foot up, and eleven foot in diameter (yes, diameter!).

Re N.Calif. wildernesses, I'd recommend the Trinity Alps, the Marble
Mountains and the Siskiyous for alpine wildernesses...Thousand Lakes and
Caribou Wildernesses (in close proximity to Mt Lassen NP), and a stretch of
the Sierras that starts in the North around Lake Tahoe, and goes south for
several hundred miles, virtually all wilderness at higher elevations. I
spent the most active part of my life trying to see it all and failed

If you've sampled Sudworth, download him all (or if you can find hardcopies,
by one), as I can think of no better guide than he, as he'll tell you at
what elevation in which drainages you can find Picea breweriana (Brewer's
spruce, found only as a relict species in hanging glacial valleys in the SW
Trinity Alps), and so on and so forth for other relict species, and species
more common. Choose a species of personal interest, consult Sudworth, and
challenge him...the species will be there! He did all of the book upon
being hired by the brand new Forest Service (check the book, seems to me it
was from 1903 to 1912) as the Chief Dendrologist, from horseback, on foot,
or with horse drawn wagon, from British Columbia to Baja California.
Awesome undertaking!
-Don B
Re: Ponderosa Pine   Rory Nichols
  Aug 13, 2002 23:50 PDT 

Ah, yes. I forgot all about hybridization. I don't think I have knowingly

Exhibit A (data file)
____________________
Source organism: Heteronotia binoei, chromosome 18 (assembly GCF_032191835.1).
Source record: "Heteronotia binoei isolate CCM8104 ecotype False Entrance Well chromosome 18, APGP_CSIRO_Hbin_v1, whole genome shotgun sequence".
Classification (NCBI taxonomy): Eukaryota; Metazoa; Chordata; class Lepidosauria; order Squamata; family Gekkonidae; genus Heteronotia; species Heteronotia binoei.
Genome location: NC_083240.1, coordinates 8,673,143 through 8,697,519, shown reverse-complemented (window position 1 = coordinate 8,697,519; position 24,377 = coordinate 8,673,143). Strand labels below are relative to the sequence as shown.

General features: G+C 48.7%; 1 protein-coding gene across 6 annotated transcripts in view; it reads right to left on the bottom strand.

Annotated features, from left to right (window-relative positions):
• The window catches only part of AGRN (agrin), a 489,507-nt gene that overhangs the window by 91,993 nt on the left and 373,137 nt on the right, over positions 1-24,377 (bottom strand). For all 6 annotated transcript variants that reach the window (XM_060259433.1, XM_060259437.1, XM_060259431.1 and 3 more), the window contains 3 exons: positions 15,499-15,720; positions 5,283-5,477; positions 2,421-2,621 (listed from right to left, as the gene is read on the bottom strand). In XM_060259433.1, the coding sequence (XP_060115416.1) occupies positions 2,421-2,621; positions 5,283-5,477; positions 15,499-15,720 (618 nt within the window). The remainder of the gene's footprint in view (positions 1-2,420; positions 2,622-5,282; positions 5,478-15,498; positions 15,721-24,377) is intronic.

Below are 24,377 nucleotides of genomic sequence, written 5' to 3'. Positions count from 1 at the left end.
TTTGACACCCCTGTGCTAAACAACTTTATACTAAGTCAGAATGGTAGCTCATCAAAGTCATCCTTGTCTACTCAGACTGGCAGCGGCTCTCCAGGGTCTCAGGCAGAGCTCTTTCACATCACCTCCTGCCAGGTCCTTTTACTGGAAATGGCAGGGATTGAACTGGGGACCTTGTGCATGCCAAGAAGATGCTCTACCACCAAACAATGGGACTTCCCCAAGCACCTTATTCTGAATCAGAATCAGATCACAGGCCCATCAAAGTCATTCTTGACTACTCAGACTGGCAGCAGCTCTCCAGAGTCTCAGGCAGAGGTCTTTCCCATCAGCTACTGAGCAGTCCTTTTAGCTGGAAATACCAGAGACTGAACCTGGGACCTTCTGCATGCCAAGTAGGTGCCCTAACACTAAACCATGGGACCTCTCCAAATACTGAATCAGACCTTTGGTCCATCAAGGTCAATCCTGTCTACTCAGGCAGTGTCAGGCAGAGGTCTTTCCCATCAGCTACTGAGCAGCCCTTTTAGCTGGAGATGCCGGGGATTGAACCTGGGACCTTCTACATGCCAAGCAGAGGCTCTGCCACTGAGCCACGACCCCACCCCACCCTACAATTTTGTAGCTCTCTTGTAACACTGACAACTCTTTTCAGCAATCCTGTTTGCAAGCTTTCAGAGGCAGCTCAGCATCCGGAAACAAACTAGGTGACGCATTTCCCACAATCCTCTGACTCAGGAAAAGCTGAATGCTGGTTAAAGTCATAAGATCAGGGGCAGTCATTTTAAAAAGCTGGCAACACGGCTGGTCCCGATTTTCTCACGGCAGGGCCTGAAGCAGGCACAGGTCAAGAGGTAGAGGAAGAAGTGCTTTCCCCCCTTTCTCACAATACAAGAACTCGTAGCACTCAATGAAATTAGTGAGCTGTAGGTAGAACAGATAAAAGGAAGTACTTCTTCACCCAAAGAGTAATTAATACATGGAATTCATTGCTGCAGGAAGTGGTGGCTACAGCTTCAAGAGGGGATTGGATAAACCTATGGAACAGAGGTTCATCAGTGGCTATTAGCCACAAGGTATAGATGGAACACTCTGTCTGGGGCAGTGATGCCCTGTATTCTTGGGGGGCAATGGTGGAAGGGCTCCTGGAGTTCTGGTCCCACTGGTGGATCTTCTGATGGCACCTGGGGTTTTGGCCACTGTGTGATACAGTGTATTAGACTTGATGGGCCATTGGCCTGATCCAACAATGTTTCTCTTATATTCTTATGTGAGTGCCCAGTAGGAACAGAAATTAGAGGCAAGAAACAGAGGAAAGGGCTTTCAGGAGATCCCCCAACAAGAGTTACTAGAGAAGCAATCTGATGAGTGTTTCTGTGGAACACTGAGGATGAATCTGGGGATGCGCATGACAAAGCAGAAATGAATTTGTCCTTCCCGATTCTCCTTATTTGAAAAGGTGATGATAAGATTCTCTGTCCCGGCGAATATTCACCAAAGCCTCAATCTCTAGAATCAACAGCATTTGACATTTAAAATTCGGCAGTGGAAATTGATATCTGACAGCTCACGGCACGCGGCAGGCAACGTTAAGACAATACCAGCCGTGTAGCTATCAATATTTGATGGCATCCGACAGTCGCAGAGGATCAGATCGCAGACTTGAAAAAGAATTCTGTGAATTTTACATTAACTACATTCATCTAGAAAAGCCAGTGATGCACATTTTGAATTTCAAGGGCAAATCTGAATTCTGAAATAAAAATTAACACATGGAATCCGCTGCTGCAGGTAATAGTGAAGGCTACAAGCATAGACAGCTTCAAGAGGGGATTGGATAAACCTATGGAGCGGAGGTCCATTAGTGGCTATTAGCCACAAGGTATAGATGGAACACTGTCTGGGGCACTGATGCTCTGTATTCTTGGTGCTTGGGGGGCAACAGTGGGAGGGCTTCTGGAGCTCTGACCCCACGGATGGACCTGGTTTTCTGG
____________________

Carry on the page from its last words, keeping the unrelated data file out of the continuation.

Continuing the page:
run into that. I'd rather not even think about it, as it would confuse me
even more. How common is hybridization? Basically, wherever two closely
related species' ranges come together that is capable of hybridizing, can
and will do so?

Yeah, I can see what your saying about not seeing the sequoias. I've seen
the redwoods (Lost Monarch in particular, which I think has the largest
diameter for a redwood) and for a time, they ruined me when I looked at big
doug-firs. But now, I think that has worn off, thankfully.
eleven foot diameter branch!? I think I have heard that before and even if I
heard it one hundred more times it would still baffle me.

Today, I very quickly thumbed through Sudworth's book at the library. As
soon as I opened it up, a dissatisfying musty smell hit me. I told myself,
"Yep, that's it!" I'll have to scour the used book stores to find me a copy
as it appears to be a great source!

Re: Ponderosa Pine   Don Bertolette
  Aug 14, 2002 20:13 PDT 
While hybridization does have bounds within our characterization, it opens
up the topic. Some of the hybridization possibilities (like horse and
donkey hybrid is a sterile mule) aren't viable reproductively. In the plant
world, some might be desirable (a local grass, common name squirrel tail has
a montana variant of far greater availability for ecological
restorationists, with hybridization possible providing an advantage if
global warming scenarios result in colder climate here in Arizona), but for
those concerned about preserving biodiversity, maybe not.
Re Sudworth, the accounts of habit, habitat are without equal for the extent
of the west it covers. But perhaps an even more impressive feature is the
quality artwork (for my money, better than color photos)!
Re: Ponderosa Pine   Don Bertolette
  Nov 12, 2004 18:10 PST 

    Three hundred-year old ponderosas very in diameter from 21 to 57 inches. What they have in common is their age.   They are commonly called yellow pines, for their yellow bark, with large platy blocks, and deep furrows...common name for aspiring og, blackjacks, for their dark bark without platy blocks, or deep furrows...of course there is an interface where other characteristics come in to play...much like eastern og, the branch dimensions are a cue, and particular to ponderosas, a rounded stag-headed crown displaying the history of winter inclemency, and wind event weathering for those bold enough to display emergent crowns.